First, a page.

Yankees’ team president on Pettitte: “I think he knows we need him”

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Yankees president Randy Levine had this to say about Andy Pettitte yesterday:

“Every day I hope Andy comes back.  Andy’s a great Yankee and a great person and I know he’ll give it thought and follow his heart and we’ll respect his decision. But we’re out there, all of us, hoping every day that he comes back. “I think he knows we need him. I think he knows how much we respect him and what a great leader he is.”

I know it’s easy to read too much into a few words tossed off to reporters, but that’s a bit different than the “Andy will do what he does and we’ll do what we do” sort of thing we’ve been hearing from Brian Cashman.  I don’t think Pettitte would be a panacea at this point — the odds of him giving the team 30+ starts aren’t high even if he does come back — but I think Levine’s statement does suggest that the Yankees are well-aware that there aren’t any better options out there.

Kenley Jansen expected to be OK for spring training after heart procedure

Kenley Jansen
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Building on a report from early September, Dodgers closer Kenley Jansen is slated to undergo a heart procedure on November 26. The estimated recovery time ranges from two to eight weeks, according to comments Jansen made Friday, and he expects to be able to rejoin the team once spring training rolls around next year.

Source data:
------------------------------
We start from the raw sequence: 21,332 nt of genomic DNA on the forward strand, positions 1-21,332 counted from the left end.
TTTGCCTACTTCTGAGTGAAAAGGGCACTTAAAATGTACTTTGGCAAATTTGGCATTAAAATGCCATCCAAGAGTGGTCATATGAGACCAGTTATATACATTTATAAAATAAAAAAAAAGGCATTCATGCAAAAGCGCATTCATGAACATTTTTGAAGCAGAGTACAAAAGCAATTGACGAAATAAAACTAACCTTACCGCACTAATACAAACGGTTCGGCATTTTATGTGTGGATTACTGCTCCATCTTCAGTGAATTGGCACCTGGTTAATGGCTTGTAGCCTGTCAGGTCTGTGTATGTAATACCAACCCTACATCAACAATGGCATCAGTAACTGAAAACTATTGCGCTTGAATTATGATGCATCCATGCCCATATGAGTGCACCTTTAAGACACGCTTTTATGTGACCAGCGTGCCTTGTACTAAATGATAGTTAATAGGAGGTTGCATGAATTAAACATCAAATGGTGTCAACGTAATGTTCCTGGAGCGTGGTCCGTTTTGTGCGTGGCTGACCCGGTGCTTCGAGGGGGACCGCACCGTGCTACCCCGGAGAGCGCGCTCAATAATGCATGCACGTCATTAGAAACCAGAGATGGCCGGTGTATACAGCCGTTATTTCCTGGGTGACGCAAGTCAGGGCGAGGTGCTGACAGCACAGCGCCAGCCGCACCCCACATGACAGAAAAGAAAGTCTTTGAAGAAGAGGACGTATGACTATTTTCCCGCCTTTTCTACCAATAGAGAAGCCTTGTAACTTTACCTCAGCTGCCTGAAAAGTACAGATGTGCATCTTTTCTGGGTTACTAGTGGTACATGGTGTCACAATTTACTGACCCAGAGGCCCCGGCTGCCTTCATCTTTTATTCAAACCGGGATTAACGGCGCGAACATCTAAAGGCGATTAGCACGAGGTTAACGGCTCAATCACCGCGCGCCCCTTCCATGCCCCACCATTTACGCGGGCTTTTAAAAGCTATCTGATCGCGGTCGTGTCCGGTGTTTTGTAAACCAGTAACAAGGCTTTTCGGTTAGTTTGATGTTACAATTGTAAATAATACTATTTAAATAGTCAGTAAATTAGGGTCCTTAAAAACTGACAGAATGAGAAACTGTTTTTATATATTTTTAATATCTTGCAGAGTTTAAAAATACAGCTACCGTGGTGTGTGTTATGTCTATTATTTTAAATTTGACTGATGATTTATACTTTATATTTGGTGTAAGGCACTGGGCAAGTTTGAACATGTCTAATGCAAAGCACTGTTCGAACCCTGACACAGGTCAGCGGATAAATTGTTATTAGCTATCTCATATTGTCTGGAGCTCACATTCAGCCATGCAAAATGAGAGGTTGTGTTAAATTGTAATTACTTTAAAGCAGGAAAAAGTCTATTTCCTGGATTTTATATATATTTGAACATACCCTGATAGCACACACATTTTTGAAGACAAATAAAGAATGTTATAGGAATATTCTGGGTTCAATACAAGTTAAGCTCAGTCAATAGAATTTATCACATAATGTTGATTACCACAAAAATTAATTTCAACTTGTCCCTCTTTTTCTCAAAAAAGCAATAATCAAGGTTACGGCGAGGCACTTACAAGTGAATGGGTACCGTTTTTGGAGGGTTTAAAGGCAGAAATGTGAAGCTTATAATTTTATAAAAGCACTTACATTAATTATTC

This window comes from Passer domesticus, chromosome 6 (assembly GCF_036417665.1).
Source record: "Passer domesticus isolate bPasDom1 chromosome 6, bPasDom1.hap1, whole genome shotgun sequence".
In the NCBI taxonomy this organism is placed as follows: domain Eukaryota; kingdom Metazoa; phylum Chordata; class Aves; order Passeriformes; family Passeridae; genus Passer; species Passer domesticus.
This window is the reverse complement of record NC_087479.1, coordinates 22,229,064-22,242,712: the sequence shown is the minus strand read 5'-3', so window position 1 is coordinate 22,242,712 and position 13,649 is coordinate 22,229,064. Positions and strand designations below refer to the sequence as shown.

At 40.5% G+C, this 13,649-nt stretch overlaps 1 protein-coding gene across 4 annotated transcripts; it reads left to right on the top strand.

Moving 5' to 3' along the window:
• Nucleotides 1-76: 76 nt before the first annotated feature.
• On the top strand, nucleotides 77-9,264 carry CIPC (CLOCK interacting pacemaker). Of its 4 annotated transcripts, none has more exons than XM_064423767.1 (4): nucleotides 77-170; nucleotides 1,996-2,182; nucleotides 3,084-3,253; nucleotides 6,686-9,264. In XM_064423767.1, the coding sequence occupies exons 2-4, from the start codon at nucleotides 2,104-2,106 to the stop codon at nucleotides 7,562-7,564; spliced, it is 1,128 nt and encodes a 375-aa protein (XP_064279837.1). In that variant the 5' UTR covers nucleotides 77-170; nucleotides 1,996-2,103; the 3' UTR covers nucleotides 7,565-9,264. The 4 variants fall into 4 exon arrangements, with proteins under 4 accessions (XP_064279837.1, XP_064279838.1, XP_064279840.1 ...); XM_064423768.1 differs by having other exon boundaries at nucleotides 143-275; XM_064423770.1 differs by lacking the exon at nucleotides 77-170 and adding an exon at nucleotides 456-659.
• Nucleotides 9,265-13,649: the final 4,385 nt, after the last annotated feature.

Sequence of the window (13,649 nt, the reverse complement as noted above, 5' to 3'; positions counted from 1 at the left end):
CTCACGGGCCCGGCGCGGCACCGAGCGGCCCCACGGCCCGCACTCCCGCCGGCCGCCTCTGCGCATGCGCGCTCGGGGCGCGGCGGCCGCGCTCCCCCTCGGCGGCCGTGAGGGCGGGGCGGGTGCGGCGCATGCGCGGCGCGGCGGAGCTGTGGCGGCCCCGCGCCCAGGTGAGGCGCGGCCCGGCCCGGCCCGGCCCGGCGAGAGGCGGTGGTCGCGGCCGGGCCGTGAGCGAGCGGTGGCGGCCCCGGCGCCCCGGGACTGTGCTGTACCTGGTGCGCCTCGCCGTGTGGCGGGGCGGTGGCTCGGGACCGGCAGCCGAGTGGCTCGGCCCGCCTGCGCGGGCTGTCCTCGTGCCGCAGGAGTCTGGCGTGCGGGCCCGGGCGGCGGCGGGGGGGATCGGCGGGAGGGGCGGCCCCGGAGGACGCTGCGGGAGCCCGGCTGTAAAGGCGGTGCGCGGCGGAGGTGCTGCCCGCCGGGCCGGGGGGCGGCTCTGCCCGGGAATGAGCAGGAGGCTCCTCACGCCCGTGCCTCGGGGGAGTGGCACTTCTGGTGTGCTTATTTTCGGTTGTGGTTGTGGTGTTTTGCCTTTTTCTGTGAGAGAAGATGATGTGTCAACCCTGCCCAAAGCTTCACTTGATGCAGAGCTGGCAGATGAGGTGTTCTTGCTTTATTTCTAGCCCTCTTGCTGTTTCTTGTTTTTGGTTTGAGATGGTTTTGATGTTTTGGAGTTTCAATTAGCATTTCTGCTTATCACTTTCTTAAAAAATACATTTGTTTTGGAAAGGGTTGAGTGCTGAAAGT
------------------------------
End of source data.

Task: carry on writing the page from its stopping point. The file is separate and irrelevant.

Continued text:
Jansen, 31, was first diagnosed with an irregular heartbeat in 2011 and missed significant time during the 2011, 2012, and 2018 seasons due to the condition. He underwent his first surgery to correct the irregularity in 2012, but suffered recurring symptoms that could not be treated long-term with the heart medication and blood thinners that had been prescribed to him. Scarier still was the “atrial fibrillation episode” that the reliever experienced during a road trip to Colorado in August; per MLB.com’s Ken Gurnick, the high altitude exacerbated his heart condition and left him susceptible to future episodes in the event that he chose to return to the Rockies’ Coors Field.

Heart issues notwithstanding, the veteran right-hander pitched through his third straight All-Star season in 2018. Overall, he saw a downward trend in most of his stats, but still collected 38 saves in 59 opportunities and finished the season with a respectable 3.01 ERA, 2.1 BB/9 and 10.3 SO/9 through 71 2/3 innings. In October, he helped carry the Dodgers to their second consecutive pennant and wrapped up his sixth postseason run with three saves, two blown saves, and a 1.69 ERA across 10 2/3 innings.